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As a clinical psychologist, Deborah Nedelman, Ph.D, often prescribed writing as a therapeutic exercise for her patients. From 9:30-5 p.m. on Saturday, April 18, Nedelman will join fellow author and retired healthcare professional Iris Graville in Northwest Institute of Literary Arts’ first Write to Heal In-depth Session.
The shores of Lone Lake were anything but lonely Saturday afternoon as dozens of sailors and their respective boats set sail on sun-kissed waters.
South Whidbey Parks and Recreation District officials continued a discussion last week of a possible ballot measure that would fundamentally alter its constitution by transitioning to a “metropolitan” designation.
When Allegra Rose first watched “The Ring” from her home in Texas, it wasn’t the sight of ghoulish Samara Morgan that inspired her to paint, but the distinct recollection of the scent of decay in the Pacific Northwest forest. Rose, an artist who uses the pseudonym Scruffy Jones, relocated from South Whidbey to Texas during her time in the military. Though she said it was never her intention to stay for an extended period of time, she elected to attend school there and eventually became drawn to the culture and folklore of the Lone Star State, remaining there for over a decade.
When Allan Ament’s wife Deloris Tarzan Ament suffered a debilitating stroke in 2005, the routine and concept of normality that he had become familiar with were gone.
At the 90th annual Whidbey Island Area Fair, Timothy Hull is opening a second history area which contains the more recent archives and photographs, mostly from the 1980s on.
The word ballerina evokes a mental image of tutus, leotards, dancers’ limbs elongated in elegant poses and toes tapping precisely on pointe.
When Elizabeth Guss first arrived on Whidbey Island, she felt that she was home. Her affinity with the island never waned and Guss, along with friends Janice O’Mahony and Mary Richardson, has worked to preserve its natural treasures. Most recently the trio joined creative forces to pen a new book entitled “Whidbey Island: Reflections on People and the Land.”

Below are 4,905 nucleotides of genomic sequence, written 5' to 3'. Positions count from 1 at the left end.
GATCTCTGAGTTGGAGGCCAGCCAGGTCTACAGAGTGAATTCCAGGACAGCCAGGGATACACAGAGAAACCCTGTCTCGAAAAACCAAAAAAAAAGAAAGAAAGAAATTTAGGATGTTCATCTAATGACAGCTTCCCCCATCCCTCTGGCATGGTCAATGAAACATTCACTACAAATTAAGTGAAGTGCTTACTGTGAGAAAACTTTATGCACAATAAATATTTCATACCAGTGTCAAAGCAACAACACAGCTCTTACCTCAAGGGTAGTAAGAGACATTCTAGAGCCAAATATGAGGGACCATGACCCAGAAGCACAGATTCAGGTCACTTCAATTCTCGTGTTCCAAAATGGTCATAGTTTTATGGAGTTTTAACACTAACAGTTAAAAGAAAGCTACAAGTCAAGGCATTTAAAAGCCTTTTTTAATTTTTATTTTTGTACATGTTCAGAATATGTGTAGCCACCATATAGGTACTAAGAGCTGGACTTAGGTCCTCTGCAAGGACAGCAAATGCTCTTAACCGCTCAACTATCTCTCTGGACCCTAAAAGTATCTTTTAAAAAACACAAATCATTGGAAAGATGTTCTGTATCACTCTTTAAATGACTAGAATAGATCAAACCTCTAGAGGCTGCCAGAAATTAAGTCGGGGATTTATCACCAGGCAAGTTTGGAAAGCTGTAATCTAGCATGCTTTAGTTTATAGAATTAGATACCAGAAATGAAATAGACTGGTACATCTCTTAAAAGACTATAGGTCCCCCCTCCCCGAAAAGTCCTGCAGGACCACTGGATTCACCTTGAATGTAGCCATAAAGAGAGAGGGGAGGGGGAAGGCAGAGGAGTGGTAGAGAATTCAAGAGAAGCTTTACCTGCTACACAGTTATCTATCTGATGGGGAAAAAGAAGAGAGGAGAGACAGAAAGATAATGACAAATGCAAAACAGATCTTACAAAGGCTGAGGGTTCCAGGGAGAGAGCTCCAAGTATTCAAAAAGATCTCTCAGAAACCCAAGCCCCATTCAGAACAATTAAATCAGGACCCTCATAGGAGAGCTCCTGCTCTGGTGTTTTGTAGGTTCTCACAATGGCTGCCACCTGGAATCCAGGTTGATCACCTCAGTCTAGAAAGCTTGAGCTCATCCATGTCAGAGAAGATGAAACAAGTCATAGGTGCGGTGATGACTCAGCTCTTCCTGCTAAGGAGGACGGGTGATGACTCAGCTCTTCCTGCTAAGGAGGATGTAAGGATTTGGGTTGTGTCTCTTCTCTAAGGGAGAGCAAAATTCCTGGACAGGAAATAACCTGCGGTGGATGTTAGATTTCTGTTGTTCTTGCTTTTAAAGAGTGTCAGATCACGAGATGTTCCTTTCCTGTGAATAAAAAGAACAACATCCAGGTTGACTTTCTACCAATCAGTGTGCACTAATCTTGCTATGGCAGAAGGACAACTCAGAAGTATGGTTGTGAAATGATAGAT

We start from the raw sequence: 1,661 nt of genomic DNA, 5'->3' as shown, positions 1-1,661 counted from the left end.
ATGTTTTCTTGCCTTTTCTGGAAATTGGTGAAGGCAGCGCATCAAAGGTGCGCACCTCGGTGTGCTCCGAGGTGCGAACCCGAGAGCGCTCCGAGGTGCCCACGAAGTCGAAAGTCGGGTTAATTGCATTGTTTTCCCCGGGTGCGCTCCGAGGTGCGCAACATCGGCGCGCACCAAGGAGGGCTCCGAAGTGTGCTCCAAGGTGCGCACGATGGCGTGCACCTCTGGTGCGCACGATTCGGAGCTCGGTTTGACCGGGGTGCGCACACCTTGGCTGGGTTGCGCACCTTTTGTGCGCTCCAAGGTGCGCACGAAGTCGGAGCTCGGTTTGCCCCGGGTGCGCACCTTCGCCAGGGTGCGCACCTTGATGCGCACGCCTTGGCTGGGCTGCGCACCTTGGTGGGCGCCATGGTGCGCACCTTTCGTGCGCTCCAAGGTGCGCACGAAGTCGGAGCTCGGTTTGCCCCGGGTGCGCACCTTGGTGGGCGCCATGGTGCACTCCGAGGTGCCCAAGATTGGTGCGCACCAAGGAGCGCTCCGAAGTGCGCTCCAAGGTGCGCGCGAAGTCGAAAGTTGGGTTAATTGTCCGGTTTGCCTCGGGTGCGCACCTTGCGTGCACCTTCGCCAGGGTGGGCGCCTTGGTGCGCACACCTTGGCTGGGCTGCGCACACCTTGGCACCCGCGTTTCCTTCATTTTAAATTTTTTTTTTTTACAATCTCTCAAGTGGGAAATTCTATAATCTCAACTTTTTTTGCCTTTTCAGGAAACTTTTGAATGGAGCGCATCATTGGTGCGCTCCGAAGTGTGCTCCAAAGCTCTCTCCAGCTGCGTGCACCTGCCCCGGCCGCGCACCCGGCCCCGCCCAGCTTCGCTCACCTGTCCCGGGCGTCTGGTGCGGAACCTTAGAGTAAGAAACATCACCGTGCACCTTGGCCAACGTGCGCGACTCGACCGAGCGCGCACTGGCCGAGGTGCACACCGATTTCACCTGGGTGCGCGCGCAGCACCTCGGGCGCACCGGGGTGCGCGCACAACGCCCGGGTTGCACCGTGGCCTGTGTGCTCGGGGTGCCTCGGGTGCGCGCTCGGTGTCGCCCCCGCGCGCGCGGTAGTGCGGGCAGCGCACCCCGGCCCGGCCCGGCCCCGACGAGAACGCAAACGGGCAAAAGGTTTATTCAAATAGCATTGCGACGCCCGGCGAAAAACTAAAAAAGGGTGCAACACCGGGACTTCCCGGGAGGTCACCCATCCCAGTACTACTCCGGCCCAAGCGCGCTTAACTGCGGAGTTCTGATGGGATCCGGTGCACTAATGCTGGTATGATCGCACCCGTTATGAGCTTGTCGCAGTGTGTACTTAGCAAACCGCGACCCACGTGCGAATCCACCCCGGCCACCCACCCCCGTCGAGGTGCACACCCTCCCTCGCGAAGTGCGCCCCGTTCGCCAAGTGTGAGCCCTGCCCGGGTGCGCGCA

The sleepy community of Maxwelton will come alive for the 99th time later this week with the annual Fourth of July parade.
The Christmas count is the longest running citizen science survey in the world and provides important data on avian population trends.
When Mary Donaty was 10 years old, she fell in love. This love was unlike any other — assertive, quirky, with a penchant for eating hair bows. And the object of her affection? A llama.
For the island’s equine enthusiasts, participating in the Whidbey Western Games Association is about much more than competition.
South Whidbey School District teachers will hold a walk-out next week in protest of the state’s lack of funding for public schools.
Life after death: Freeland monastery honors the deceased with the planting of trees, a symbol of life renewed
According to the tenets of Buddhism, out of death comes life. Tucked in the woods outside of Freeland lie Tahoma One Drop Zen Monastery and Enso House, a hospice home for the dying.
By 2 a.m., when the majority of South Whidbey residents remain nestled snugly in their beds, Langley baker Kelly Baugh is already hard at work. The Clinton resident and single mother of five said she had always dreamt of a place in which she could fulfill the age-old profession of village baker.
SlapHappy isn’t a typical a cappella group. The band, which is composed of Matt Bell, Mark Arand, Gabe Harshman and Cameron Gray, has been performing their signature act, which Bell describes as “30 percent funny, 30 percent cool and 30 percent pretty,” for 10 years.
From his room in a hospice care facility, Joe Rantz related his tale — a story rife with the turmoil of abandonment and The Great Depression and a story glistening with the gold-medal victory of his 1936 Olympic rowing team’s win against aristocrats and the Nazi state.
For Logan Weiler and many other members of the LGBTQIA (lesbian, gay, bisexual, transgender, questioning, intersex and asexual) community, it is also a term which, having been re-appropriated, denotes identity.
The Pregnancy Care Clinic will host its annual 2-mile Walk for the Wee Ones at 10 a.m. Saturday, Sept. 20 in downtown Langley. The walk is a fundraising event to benefit the clinic, which provides free and confidential services to expectant mothers and families including ultrasound scans, counseling, classes and pregnancy testing.
One year ago, six ceramic and glass artists shaped six unique bowls which would pass through the hands of six poets and dozens of island residents, uniting the Whidbey community in gatherings and conversations about life, art, food and more.